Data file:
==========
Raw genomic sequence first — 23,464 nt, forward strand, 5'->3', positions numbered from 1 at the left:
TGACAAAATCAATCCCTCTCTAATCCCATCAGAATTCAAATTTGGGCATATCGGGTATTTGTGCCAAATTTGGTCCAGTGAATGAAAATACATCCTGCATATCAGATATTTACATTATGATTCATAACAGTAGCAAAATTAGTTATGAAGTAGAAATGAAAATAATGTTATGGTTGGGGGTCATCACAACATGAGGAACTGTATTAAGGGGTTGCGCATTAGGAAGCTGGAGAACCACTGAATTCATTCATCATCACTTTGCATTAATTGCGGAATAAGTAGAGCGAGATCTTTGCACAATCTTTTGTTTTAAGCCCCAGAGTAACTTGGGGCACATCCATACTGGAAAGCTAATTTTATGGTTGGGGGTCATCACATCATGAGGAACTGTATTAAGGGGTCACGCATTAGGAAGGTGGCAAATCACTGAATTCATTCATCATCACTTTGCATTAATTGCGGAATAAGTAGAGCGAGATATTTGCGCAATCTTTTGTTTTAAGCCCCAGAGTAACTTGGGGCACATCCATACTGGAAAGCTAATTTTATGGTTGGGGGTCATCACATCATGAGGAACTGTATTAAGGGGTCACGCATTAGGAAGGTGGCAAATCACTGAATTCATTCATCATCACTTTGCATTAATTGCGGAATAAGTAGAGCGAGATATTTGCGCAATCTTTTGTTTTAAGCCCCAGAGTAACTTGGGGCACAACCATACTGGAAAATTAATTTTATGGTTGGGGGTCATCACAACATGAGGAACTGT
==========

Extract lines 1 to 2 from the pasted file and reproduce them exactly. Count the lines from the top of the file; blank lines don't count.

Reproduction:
Raw genomic sequence first — 23,464 nt, forward strand, 5'->3', positions numbered from 1 at the left:
TGACAAAATCAATCCCTCTCTAATCCCATCAGAATTCAAATTTGGGCATATCGGGTATTTGTGCCAAATTTGGTCCAGTGAATGAAAATACATCCTGCATATCAGATATTTACATTATGATTCATAACAGTAGCAAAATTAGTTATGAAGTAGAAATGAAAATAATGTTATGGTTGGGGGTCATCACAACATGAGGAACTGTATTAAGGGGTTGCGCATTAGGAAGCTGGAGAACCACTGAATTCATTCATCATCACTTTGCATTAATTGCGGAATAAGTAGAGCGAGATCTTTGCACAATCTTTTGTTTTAAGCCCCAGAGTAACTTGGGGCACATCCATACTGGAAAGCTAATTTTATGGTTGGGGGTCATCACATCATGAGGAACTGTATTAAGGGGTCACGCATTAGGAAGGTGGCAAATCACTGAATTCATTCATCATCACTTTGCATTAATTGCGGAATAAGTAGAGCGAGATATTTGCGCAATCTTTTGTTTTAAGCCCCAGAGTAACTTGGGGCACATCCATACTGGAAAGCTAATTTTATGGTTGGGGGTCATCACATCATGAGGAACTGTATTAAGGGGTCACGCATTAGGAAGGTGGCAAATCACTGAATTCATTCATCATCACTTTGCATTAATTGCGGAATAAGTAGAGCGAGATATTTGCGCAATCTTTTGTTTTAAGCCCCAGAGTAACTTGGGGCACAACCATACTGGAAAATTAATTTTATGGTTGGGGGTCATCACAACATGAGGAACTGT